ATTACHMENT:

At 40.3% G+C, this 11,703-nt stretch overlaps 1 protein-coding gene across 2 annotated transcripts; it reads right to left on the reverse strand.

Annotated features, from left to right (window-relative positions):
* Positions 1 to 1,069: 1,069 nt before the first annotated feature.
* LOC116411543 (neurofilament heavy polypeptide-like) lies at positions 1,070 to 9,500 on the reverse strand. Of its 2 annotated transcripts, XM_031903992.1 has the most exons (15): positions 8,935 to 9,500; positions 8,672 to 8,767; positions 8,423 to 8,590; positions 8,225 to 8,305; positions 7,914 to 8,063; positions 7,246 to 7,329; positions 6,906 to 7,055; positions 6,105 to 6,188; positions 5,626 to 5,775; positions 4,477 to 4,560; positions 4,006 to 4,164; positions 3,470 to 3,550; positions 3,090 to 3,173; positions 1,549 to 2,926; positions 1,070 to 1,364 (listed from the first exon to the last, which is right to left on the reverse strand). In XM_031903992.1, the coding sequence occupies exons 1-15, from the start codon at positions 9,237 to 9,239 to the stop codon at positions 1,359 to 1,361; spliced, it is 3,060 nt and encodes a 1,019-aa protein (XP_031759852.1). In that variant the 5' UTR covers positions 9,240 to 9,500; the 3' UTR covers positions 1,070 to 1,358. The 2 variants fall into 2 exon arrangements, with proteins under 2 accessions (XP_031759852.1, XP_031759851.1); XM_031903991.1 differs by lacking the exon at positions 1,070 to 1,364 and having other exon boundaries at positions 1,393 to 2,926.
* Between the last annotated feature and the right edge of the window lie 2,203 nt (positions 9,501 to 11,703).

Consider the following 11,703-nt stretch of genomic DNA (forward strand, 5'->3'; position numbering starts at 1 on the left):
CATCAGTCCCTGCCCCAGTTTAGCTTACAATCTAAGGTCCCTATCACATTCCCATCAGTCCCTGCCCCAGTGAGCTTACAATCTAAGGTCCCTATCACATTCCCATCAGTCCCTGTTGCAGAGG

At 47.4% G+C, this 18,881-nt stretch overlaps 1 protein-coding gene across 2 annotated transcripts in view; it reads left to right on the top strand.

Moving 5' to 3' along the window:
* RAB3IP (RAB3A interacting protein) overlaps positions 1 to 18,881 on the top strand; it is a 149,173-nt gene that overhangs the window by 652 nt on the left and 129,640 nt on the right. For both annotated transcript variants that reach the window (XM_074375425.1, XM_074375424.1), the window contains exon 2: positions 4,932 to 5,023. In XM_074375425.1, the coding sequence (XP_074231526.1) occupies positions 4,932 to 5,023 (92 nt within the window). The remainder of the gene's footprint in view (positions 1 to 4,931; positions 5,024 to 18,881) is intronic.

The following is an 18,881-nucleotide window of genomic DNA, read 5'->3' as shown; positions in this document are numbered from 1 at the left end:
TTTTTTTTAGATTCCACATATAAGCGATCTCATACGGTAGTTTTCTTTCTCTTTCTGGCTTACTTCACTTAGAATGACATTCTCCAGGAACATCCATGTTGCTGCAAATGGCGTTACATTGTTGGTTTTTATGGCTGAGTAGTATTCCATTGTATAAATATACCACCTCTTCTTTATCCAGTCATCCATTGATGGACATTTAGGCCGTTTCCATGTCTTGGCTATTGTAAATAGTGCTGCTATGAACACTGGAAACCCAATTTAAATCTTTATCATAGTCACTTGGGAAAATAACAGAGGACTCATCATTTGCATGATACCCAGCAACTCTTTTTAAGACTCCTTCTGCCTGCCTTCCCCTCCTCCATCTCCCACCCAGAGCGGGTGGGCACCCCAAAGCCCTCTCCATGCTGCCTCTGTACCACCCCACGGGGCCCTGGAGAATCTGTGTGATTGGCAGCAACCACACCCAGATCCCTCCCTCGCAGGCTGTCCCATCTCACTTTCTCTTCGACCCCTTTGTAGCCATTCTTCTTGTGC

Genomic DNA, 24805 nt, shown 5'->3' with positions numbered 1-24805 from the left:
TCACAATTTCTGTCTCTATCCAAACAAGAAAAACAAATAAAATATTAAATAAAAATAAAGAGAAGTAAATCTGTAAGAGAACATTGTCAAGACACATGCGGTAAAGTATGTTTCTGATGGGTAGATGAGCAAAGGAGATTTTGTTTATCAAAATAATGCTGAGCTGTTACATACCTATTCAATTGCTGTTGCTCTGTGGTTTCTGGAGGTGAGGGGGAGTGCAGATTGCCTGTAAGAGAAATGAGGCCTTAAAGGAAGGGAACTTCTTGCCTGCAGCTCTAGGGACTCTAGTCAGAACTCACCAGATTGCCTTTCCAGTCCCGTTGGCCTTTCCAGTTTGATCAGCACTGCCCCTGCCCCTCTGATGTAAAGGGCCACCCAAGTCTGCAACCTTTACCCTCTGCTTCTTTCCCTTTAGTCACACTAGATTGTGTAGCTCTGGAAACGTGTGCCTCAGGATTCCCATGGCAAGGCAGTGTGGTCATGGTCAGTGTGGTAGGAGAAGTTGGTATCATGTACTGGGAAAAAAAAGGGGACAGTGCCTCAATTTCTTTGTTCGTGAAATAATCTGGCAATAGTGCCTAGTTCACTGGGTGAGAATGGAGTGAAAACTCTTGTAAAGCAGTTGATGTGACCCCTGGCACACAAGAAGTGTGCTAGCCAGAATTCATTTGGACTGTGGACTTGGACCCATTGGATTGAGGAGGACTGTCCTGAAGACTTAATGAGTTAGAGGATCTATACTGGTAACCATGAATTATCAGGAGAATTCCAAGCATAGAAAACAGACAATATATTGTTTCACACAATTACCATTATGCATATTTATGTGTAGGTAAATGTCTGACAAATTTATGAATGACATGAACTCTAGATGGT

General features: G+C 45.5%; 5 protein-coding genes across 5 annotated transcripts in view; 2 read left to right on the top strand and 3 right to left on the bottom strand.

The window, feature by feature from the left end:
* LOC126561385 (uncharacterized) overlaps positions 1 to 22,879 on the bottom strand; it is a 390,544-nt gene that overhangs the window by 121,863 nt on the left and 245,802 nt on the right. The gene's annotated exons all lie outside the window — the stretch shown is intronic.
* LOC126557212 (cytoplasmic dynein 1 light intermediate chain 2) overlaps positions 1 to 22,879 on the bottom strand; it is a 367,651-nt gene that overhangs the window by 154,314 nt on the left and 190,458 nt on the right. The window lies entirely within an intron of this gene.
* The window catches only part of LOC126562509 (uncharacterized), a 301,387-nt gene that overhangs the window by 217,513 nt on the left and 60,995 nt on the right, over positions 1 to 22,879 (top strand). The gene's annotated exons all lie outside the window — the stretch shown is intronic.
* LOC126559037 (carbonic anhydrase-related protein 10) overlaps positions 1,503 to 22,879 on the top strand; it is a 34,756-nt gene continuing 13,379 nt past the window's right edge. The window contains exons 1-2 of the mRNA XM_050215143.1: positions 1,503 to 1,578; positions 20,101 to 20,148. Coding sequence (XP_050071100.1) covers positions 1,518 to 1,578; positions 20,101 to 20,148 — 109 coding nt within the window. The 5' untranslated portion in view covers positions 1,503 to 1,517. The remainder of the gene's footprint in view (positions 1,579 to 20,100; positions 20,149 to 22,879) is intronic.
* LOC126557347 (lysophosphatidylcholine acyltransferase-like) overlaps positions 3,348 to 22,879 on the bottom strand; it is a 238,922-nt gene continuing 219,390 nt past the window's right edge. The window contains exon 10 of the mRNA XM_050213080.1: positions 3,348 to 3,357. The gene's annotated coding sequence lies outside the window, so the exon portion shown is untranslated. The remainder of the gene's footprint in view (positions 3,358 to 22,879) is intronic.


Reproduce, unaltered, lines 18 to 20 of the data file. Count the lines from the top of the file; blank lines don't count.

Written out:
* LOC126557212 (cytoplasmic dynein 1 light intermediate chain 2) overlaps positions 1 to 22,879 on the bottom strand; it is a 367,651-nt gene that overhangs the window by 154,314 nt on the left and 190,458 nt on the right. The window lies entirely within an intron of this gene.
* The window catches only part of LOC126562509 (uncharacterized), a 301,387-nt gene that overhangs the window by 217,513 nt on the left and 60,995 nt on the right, over positions 1 to 22,879 (top strand). The gene's annotated exons all lie outside the window — the stretch shown is intronic.
* LOC126559037 (carbonic anhydrase-related protein 10) overlaps positions 1,503 to 22,879 on the top strand; it is a 34,756-nt gene continuing 13,379 nt past the window's right edge. The window contains exons 1-2 of the mRNA XM_050215143.1: positions 1,503 to 1,578; positions 20,101 to 20,148. Coding sequence (XP_050071100.1) covers positions 1,518 to 1,578; positions 20,101 to 20,148 — 109 coding nt within the window. The 5' untranslated portion in view covers positions 1,503 to 1,517. The remainder of the gene's footprint in view (positions 1,579 to 20,100; positions 20,149 to 22,879) is intronic.